The On the ROCK Glass with Ice Ball Maker is perfect if you love your spirit on the rocks. The glass comes with a silicone mold that allows you to create an ice ball for your beverage. The shape of the glass also lets the ice ball swirl around and release the aromas and flavors of your favorite whiskey. These glasses are definitely high on any list of best gifts for whiskey lovers.

I know a few people who enjoy whiskey neat, but want to keep their drink chilled. Even though they like to drink their liquor cool, they hate adding an ice cube to do the chilling because the ice dilutes their drink. Instead, they use chilled whiskey stones that do nothing but keep their beverage cool.

The ideal type of whiskey stones are Sparq's Original Soapstone Whiskey Rocks because they're made of naturally occurring soapstone. These type of stones are known for their temperature-retaining properties. They’re also odorless, tasteless, and non-porous, which means they don’t have any holes in them. Sparq’s stones can be frozen in the freezer or even heated in the microwave. Overall, using these rocks chilled can bring out the hidden notes and flavors of your whiskey.

Yes, a few drops of water can make a difference to your whiskey and this is a big part of the beginner's guide to drinking whiskey. I’m not the biggest fan of this, but I’ve seen drinkers do this. When adding a little water, it can release the hydrophobic (water repellent) elements in the glass. This allows you to notice more aromatics and lowers the alcohol content to give you more flavors on your palate.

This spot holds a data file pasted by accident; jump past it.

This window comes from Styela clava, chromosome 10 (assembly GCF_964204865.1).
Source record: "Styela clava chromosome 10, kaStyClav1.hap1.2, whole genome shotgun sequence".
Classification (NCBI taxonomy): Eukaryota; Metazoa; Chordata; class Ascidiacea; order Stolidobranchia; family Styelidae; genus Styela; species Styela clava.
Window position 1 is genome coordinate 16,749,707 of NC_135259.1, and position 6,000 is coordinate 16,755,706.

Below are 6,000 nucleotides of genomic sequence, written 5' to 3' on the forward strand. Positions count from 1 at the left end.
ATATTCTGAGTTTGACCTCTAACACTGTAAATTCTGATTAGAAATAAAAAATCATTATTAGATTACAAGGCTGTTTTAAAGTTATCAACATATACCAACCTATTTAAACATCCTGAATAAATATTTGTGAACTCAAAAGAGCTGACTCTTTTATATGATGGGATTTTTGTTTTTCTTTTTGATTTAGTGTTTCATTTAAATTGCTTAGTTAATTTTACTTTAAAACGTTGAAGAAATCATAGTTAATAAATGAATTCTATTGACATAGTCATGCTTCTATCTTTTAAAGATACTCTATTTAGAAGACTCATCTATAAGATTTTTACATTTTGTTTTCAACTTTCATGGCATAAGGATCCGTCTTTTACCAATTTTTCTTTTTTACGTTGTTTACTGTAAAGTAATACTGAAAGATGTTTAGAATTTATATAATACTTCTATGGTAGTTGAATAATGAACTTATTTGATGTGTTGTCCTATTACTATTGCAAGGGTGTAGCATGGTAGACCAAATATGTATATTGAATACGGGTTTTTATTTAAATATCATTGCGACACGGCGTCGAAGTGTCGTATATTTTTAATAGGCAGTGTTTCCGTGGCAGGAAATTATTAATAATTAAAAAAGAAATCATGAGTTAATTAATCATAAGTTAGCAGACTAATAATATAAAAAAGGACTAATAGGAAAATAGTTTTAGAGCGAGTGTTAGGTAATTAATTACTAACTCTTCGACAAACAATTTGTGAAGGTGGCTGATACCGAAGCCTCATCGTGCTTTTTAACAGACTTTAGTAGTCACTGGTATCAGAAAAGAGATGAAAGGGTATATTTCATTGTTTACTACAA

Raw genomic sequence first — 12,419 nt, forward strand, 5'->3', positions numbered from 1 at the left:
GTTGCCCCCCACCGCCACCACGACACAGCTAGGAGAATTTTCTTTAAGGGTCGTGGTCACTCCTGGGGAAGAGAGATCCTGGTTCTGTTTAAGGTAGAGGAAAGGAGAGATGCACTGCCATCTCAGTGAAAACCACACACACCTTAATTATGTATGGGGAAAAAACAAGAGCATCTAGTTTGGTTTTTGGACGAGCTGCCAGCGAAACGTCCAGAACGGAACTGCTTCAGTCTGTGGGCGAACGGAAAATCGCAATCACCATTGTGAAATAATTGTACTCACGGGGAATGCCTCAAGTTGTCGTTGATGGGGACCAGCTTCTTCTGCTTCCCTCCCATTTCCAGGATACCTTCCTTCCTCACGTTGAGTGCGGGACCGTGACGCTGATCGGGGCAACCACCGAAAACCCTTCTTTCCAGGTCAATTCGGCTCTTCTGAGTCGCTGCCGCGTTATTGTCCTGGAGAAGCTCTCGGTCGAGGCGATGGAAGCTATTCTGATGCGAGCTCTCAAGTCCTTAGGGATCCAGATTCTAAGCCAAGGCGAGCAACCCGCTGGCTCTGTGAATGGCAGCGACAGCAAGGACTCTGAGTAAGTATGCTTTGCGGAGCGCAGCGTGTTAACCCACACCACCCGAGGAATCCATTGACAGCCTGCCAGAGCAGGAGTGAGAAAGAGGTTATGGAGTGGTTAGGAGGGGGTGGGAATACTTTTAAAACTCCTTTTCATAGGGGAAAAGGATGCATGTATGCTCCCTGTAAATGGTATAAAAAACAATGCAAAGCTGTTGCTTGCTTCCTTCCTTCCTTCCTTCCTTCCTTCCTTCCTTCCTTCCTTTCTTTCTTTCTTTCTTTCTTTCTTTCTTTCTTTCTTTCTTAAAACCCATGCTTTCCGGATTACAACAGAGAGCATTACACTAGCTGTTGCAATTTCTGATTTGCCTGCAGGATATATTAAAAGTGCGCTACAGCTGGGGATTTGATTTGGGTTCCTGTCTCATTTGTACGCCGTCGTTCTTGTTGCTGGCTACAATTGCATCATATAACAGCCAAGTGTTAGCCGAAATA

The best and easiest way to do this is using a straw to collect water droplets and adding them to your whiskey. Give your glass a swirl, sip, and repeat this until you’re pleased with the flavor. If you include more drops of water, this can dilute your drink and it’ll have the same effect as an ice cube without the chill.

Nachtmann's crystal glasses give off class and elegance whenever you're enjoying your drink. The set of two glasses features a sculpture look with its "unfinished" surface that reflects light, making them look rich and brilliant.

Cinnamon Maple Whiskey Sour

There are definitely great-tasting whiskey cocktails and they're a key part of the beginner's guide to drinking whiskey. You can make your own whiskey cocktails right at home and the recipes are really easy, including this one—the Cinnamon Maple Whiskey Sour recipe. In this recipe, the spirit is sweetened with maple syrup to give it a more mellow taste.

The recipe also includes plenty of fresh lemon juice and a hefty pinch of ground cinnamon. You'll also include your bourbon of choice to tie the recipe together. Make sure you thoroughly mix the ingredients together so everything is smooth when you drink it.

Ginger Whiskey Cocktail

Lastly, a recipe like this certainly deserves to be part of the beginner's guide to drinking whiskey. The Ginger Whiskey Cocktail recipe requires fewer ingredients and it's very simple to create on your own. This is also a great recipe for those who can't handle the tough taste of the liquor.

All you need to do is combine your choice of whiskey, ginger ale, and a lime wedge. For a three-ingredient recipe, not only could it be any simpler, but the cocktail tastes fantastic, too. You can never go wrong with this alcohol and ginger ale.

Once you've mastered these basics, it's time to move on to learning the best ways to drink whiskey like a pro.


About the Creator

Greg Bond

Will always catch him wearing a tux on the daily. Goes by Bond, hates his name Greg. You’ll find him in high-end New York City bars making conversation with strangers.